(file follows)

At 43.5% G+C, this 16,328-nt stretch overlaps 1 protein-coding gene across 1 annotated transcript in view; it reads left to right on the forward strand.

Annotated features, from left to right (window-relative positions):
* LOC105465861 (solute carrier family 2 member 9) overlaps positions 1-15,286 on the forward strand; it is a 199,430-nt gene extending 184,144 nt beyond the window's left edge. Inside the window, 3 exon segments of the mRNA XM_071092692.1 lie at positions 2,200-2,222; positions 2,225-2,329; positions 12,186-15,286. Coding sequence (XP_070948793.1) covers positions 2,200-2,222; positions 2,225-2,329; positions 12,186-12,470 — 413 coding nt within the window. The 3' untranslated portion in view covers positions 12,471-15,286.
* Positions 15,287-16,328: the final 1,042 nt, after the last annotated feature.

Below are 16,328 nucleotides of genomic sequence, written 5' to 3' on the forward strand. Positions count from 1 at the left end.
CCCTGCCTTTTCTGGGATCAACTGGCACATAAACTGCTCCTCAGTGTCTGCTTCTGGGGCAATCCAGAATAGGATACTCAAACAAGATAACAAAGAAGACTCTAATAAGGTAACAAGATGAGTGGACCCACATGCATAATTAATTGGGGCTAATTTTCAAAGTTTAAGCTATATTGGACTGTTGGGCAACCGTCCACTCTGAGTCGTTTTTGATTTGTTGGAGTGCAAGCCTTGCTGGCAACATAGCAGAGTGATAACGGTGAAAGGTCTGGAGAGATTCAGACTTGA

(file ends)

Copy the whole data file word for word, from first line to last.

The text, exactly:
At 43.5% G+C, this 16,328-nt stretch overlaps 1 protein-coding gene across 1 annotated transcript in view; it reads left to right on the forward strand.

Annotated features, from left to right (window-relative positions):
* LOC105465861 (solute carrier family 2 member 9) overlaps positions 1-15,286 on the forward strand; it is a 199,430-nt gene extending 184,144 nt beyond the window's left edge. Inside the window, 3 exon segments of the mRNA XM_071092692.1 lie at positions 2,200-2,222; positions 2,225-2,329; positions 12,186-15,286. Coding sequence (XP_070948793.1) covers positions 2,200-2,222; positions 2,225-2,329; positions 12,186-12,470 — 413 coding nt within the window. The 3' untranslated portion in view covers positions 12,471-15,286.
* Positions 15,287-16,328: the final 1,042 nt, after the last annotated feature.

Below are 16,328 nucleotides of genomic sequence, written 5' to 3' on the forward strand. Positions count from 1 at the left end.
CCCTGCCTTTTCTGGGATCAACTGGCACATAAACTGCTCCTCAGTGTCTGCTTCTGGGGCAATCCAGAATAGGATACTCAAACAAGATAACAAAGAAGACTCTAATAAGGTAACAAGATGAGTGGACCCACATGCATAATTAATTGGGGCTAATTTTCAAAGTTTAAGCTATATTGGACTGTTGGGCAACCGTCCACTCTGAGTCGTTTTTGATTTGTTGGAGTGCAAGCCTTGCTGGCAACATAGCAGAGTGATAACGGTGAAAGGTCTGGAGAGATTCAGACTTGA